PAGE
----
The European Supervisory Authorities (ESAs) have issued a press release alerting consumers to the risks associated with buying cryptocurrency. The release follows previous statements issued that warned investors of the risks associated with participating in ICOs and trading digital assets.
Just yesterday, the ESAs issued a statement to consumers, warning them of the risks associated with cryptocurrency due to their non-regulated status. Their main concern for investors deals with the potential for a cryptocurrency exchange to be hacked or shut down, and the inability for the government to cover the associated losses.
For example, if a VC exchange goes out of business or consumers have their money stolen because their VC account is subject to a cyber-attack; there is no EU law that would cover their losses.
Another concern posited by the release is the ‘clear sign’ of cryptocurrency being in a pricing bubble. The release was most likely influenced by the recent price correction initiated in mid-December during the media frenzy and on-ramping of plenty of retail investors. After hitting a low of slightly under $6,500, Bitcoin has since recovered to the mid $8000s range and is still up over 700% in relation to its price at this exact time last year.
One of the main featured arguments in the release against buying cryptocurrencies deals with their “unsuitability” when it comes to both short-term and long-term investment.
The high volatility of VCs, the uncertainty about their future and the unreliability of the VC exchange platforms and wallet providers makes VCs unsuitable for most consumers, including those with a short-term investment horizon, and especially those pursuing long-term goals like saving for retirement.
However, investing in most high-performing cryptocurrency assets, including Bitcoin, Ethereum, and Litecoin, has proven to be quite lucrative in both the short-term and long-term, with massive increases across the board over the years.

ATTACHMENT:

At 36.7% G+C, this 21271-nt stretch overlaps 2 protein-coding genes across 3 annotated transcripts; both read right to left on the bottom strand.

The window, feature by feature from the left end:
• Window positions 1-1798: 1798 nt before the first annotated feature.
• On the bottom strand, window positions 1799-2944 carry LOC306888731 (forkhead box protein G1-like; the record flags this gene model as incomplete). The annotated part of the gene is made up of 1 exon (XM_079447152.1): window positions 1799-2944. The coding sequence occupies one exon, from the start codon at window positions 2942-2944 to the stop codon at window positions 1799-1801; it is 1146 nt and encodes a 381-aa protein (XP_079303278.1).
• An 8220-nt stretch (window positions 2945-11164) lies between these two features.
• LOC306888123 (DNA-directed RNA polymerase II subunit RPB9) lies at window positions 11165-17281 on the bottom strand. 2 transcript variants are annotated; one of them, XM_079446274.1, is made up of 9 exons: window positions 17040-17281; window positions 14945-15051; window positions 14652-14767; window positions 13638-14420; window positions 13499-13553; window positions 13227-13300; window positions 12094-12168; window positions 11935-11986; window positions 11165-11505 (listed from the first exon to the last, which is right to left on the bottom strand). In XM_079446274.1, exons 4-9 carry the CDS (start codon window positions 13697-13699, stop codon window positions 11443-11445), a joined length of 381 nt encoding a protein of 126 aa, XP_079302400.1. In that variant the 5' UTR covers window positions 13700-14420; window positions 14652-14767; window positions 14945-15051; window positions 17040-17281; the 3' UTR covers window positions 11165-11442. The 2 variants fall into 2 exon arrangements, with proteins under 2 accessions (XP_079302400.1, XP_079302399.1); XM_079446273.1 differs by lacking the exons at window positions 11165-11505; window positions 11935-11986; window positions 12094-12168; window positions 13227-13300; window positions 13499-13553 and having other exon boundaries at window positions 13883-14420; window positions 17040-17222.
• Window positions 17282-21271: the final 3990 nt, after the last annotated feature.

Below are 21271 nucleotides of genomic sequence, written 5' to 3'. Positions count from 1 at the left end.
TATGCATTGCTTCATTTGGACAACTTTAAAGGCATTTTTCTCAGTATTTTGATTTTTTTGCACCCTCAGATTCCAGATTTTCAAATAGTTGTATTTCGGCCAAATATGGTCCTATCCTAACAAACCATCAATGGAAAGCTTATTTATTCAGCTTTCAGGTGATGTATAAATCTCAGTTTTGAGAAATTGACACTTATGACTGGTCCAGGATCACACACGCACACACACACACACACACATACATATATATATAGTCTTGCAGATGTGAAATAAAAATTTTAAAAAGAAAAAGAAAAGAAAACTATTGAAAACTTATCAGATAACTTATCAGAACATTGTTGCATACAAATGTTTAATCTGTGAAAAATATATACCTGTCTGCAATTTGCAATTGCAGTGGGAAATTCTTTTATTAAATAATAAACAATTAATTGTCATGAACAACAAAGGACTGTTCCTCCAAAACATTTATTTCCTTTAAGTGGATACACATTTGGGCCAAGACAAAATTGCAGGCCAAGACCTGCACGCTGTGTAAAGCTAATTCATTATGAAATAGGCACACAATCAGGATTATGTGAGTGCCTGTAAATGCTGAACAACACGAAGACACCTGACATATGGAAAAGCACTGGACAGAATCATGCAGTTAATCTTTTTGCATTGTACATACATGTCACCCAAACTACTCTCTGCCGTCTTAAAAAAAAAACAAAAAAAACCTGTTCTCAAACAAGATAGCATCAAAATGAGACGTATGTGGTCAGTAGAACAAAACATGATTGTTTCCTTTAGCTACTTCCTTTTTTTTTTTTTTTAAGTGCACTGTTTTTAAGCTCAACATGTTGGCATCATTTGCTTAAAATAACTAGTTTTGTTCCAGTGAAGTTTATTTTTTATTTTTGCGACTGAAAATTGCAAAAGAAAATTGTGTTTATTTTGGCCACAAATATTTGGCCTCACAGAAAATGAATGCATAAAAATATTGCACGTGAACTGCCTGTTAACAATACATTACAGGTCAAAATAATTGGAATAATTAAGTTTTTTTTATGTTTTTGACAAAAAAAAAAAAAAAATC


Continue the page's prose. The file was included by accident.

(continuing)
Also mentioned is the “unreliability” of cryptocurrency exchange platforms and wallets. Though true in some instances, considering the recent BitGrail exchange failure and Coincheck exchange hack, recommended practices typically include storing cryptocurrency on wallets to which each individual controls his or her own private keys, and opting for hardware wallets for an added security layer.
Proper education on both storage practices and due diligence might prove to be the greatest panacea to the hysteria and warnings.
This wouldn’t be the first time that the European authorities have warned investors about the risks of investing in cryptocurrencies. After vastly outpacing traditional venture capital funding in 2017, Initial Coin Offerings (ICOs) became a hot media topic and plenty of investors were keen on taking the plunge.
Back in November, the European Securities and Marketing Authority (ESMA) issued a statement in regard to the growth and instability associated with ICOs, warning investors that ICOs are “extremely risky,” and that they could be vulnerable to both fraud and illicit activities.
ICOs are highly speculative investments. ICOs, depending on how they are structured, may fall outside of the regulated space, in which case investors do not benefit from the protection that comes with regulated investments.
Although their tone was generally in favor of ICOs being considered an innovative way to raise capital, ESMA still acknowledged that protections aren’t present due to the absence of regulation in the space. Just like participating on virtual currency exchanges, the government can’t step in to protect individuals if they lose money in the case of illiquid markets or extreme volatility.
What are your thoughts on the warnings issued by the ESAs? Do you think that this is possibly foreshadowing increased cryptocurrency regulation in Europe? Let us know in the comments below.
Image courtesy of Flickr/@PatrickStandish, Flickr/@KristinaD.C.Hoeppner, and Pixabay.
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